At risk of sounding trite, my experience in litigating business disputes among once friendly partners has reinforced the adage that “an ounce of prevention is worth a pound of cure.” Many of these disputes could have easily been averted if the parties had simply sought out the help of a lawyer to draft contracts that properly capture both the word and spirit of their business agreements.
Many business owners are tempted to try to “document deals” themselves, using form contracts they obtained online, or from prior deals. This may work for routine service agreements with customers. But if you are considering a new joint venture, or if your agreement involves tricky issues such as ownership and protection of intellectual property, it pays to consult a lawyer from the outset. It costs far less to pay for proper documentation than it does to litigate over the meaning of sloppy contracts.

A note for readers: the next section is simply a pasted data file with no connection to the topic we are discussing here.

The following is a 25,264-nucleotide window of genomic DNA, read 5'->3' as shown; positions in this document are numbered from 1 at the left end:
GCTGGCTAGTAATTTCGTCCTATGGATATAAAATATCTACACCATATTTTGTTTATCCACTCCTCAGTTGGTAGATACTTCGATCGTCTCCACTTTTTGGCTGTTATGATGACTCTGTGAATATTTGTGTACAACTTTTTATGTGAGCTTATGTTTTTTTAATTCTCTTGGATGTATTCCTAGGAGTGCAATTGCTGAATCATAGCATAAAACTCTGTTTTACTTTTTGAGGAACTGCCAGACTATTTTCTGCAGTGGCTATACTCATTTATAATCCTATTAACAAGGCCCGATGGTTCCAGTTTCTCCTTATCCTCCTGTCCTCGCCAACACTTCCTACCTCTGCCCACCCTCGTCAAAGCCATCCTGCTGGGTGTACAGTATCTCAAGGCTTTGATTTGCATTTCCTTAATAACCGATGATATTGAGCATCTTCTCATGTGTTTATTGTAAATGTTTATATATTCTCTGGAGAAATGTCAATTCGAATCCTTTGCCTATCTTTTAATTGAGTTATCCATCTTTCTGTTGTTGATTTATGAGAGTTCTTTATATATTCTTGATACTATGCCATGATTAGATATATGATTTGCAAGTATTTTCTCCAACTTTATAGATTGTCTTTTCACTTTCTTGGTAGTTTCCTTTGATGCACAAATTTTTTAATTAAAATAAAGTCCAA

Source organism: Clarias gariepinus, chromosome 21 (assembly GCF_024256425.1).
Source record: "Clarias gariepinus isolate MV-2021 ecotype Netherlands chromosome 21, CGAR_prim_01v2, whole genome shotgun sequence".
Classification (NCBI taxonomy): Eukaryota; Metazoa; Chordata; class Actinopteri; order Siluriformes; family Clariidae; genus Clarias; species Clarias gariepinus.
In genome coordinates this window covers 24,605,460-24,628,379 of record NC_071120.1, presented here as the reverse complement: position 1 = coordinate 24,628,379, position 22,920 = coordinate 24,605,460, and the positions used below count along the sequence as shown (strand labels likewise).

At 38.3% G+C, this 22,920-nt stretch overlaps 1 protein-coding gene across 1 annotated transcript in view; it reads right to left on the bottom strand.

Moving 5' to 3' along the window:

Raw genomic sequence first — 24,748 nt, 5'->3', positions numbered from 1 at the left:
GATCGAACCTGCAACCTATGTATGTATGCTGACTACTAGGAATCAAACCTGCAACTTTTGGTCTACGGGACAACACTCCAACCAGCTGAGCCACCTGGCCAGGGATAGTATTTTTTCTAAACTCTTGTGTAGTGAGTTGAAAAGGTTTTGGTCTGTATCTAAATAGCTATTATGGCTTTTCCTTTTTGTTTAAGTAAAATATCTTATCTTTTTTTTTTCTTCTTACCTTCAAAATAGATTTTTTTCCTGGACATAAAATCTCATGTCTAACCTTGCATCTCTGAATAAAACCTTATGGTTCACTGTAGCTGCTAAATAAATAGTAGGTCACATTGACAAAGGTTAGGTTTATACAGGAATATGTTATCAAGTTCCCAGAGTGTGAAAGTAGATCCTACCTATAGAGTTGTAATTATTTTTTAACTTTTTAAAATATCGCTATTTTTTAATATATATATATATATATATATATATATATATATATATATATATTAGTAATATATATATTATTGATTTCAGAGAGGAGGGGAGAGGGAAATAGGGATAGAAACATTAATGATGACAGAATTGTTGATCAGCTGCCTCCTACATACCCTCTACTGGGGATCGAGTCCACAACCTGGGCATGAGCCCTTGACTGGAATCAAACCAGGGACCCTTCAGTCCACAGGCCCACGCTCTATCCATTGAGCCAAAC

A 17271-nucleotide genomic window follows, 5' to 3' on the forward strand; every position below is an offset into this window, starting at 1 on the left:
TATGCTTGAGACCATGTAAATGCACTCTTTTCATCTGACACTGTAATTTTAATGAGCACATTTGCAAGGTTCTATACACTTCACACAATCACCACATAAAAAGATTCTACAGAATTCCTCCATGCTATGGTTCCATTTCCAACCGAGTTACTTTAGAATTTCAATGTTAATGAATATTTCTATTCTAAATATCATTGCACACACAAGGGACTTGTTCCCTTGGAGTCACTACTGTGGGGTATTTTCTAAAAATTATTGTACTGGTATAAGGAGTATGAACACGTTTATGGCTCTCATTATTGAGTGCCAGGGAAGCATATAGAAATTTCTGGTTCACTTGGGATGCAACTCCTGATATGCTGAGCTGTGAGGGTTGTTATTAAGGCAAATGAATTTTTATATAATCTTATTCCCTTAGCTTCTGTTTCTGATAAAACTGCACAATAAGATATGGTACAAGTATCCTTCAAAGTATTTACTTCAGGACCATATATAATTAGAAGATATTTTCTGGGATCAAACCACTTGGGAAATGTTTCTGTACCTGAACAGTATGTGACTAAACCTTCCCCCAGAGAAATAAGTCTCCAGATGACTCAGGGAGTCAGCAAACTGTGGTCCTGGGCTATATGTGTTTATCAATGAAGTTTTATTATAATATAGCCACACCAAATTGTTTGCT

For example, if you are contemplating a new business partnership or joint venture, there are many significant questions you may not have considered. What form of business entity is right for you? Should you form a corporation, a limited liability company, or something else? What documentation is needed to properly establish the entity? Do you need bylaws, or an operating agreement? If so, how will you structure the ownership interests, voting rights, management, and your rights upon the dissolution of the entity, if that day should ever arrive? Does your deal require the protection of confidential and proprietary business information? Do you need non-disclosure agreements, or covenants against competition?
Simply using form or “boilerplate” agreements may not adequately address these questions, and others. If you need help documenting your deals, contact me today for a consultation.